The Supreme Court seemed inclined Wednesday to agree with a Muslim woman who charged that retailer Abercrombie & Fitch violated anti­discrimination laws when it denied her a job because her head scarf conflicted with the company’s dress code.

The Equal Employment Opportunity Commission took up the case of Samantha Elauf, who was denied a job at one of the chain’s stores in Tulsa. Elauf, then 17, had worn a head scarf, or hijab, since she was 13.

At issue in the case was whether Elauf needed to explicitly volunteer during her interview that she wore the head scarf for religious reasons. Abercrombie said this action was necessary to trigger a federal law that prevents religious discrimination in hiring and requires employers to either offer an accommodation or say why it would impose a substantial burden.

Both liberal and conservative justices questioned Abercrombie lawyer Shay Dvoretzky about why the company could not outline its policies — in this case, the clothing retailer prohibited head coverings — and ask the applicant whether it would be impossible to comply.

The question, Justice Sonia Sotomayor said, would be as simple as, “You have a problem with that?”

Samantha Elauf, right, who was denied a sales job at an Abercrombie & Fitch store in Tulsa in 2008, stands with U.S. Equal Employment Opportunity Commission lead attorney Barbara Seely at the U.S. Supreme Court on Feb. 25. (Jim Bourg/Reuters)

Dvoretzky said that would be “asking employers to treat applicants differently based on stereotypes or assumption about whether something is likely a religious practice.”

He said the EEOC’s rule “would lead employers to treat people differently based on their religion, which is precisely the opposite of what Title VII wants,” referring to the anti-discrimination statute.

Justice Ruth Bader Ginsburg responded: “Title VII requires them to treat people who have religious practice differently. They don’t have to accommodate a baseball cap. They do have to accommodate a yarmulke.”

Justice Samuel A. Alito Jr. proposed a hypothetical that he said “is going to sound like a joke, but, you know, it’s not.”

He envisioned four job applicants: “The first is a Sikh man wearing a turban, the second is a Hasidic man wearing a hat, the third is a Muslim woman wearing a hijab, the fourth is a Catholic nun in a habit.”

Alito continued, “Now, do you think . . . that those people have to say, ‘we just want to tell you, we’re dressed this way for a religious reason. We’re not just trying to make a fashion statement.’”

In Elauf’s case, the interviewer and a supervisor conferred and agreed they thought Elauf wore the hijab for religious reasons. They then concluded she could not meet the company’s “Look Policy,” which promotes an East Coast collegiate preppy style that prohibits caps and the color black.

Deputy Solicitor General Ian H. Gershengorn ran into trouble with some justices in trying to come up with a standard for how sure an employer would need to be that an applicant might need a religious accommodation if the information wasn’t volunteered.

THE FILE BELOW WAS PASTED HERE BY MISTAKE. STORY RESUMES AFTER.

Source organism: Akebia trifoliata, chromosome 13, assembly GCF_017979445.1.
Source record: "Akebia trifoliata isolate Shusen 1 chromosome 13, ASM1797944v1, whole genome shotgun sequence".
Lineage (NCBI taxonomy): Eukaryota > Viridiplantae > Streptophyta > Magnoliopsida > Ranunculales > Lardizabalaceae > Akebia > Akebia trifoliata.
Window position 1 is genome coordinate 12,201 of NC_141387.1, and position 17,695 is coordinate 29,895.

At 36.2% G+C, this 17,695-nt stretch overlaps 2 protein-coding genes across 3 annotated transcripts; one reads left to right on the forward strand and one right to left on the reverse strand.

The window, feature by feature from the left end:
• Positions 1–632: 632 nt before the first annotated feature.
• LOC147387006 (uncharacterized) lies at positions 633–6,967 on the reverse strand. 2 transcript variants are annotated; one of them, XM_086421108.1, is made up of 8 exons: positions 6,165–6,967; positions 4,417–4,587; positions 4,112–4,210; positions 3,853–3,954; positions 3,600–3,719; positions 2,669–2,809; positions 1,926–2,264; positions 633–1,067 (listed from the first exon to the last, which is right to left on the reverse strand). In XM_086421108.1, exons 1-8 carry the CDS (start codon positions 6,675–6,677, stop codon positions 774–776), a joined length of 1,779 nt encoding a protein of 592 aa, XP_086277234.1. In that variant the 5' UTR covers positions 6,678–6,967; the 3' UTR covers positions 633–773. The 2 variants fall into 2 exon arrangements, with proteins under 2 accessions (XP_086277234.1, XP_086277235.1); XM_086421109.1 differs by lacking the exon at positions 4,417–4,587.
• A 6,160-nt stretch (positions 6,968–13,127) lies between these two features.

But he said that was unnecessary here. “If the employer had not assumed that this was religious, had not believed it, they would have hired her,” Gershengorn said. “The default rule for ‘I’m not sure’ is hire.”

Only Justice Antonin Scalia voiced support for Abercrombie’s view of the case.

“You could avoid those hard questions — whether it’s understand, believe, suspect — by adopting the rule that the court of appeals adopted here, and that is, if you want to sue me for denying you a job for a religious reason, the burden is on you to say, ‘I’m wearing the head scarf for a religious reason, or I’m wearing the beard for a religious reason,’ ” Scalia said.

But Ginsburg said that Elauf was not even aware the company had a policy against head scarves.

“How could she ask for something when she didn’t know the employer had such a rule?” Ginsburg said.

Justice Elena Kagan seemed to agree with Gershengorn that the point of the law was to encourage a dialogue about whether religious accommodations were required, and that might involve “awkward” conversations.

Abercrombie’s policy, she said, seemed to be that simply not hiring certain people means it may avoid stereotypes.

“Now, between those two options, the option of using a stereotype to make sure that somebody never gets a job and using a stereotype to have an awkward conversation, which does this statute seem to think is the worst problem?” she asked.

While religious and civil liberties groups backed Elauf, business groups supported Abercrombie.

But it was unclear why the company continued to fight Elauf’s claim. A jury awarded her $20,000 in damages after a district judge said her claim could go forward. The Denver-based U.S. Court of Appeals for the 10th Circuit reversed the decision.

But the company has since changed its policy on head scarves and settled similar lawsuits elsewhere.

The case is Equal Employment Opportunity Commission v. Abercrombie & Fitch Stores, Inc.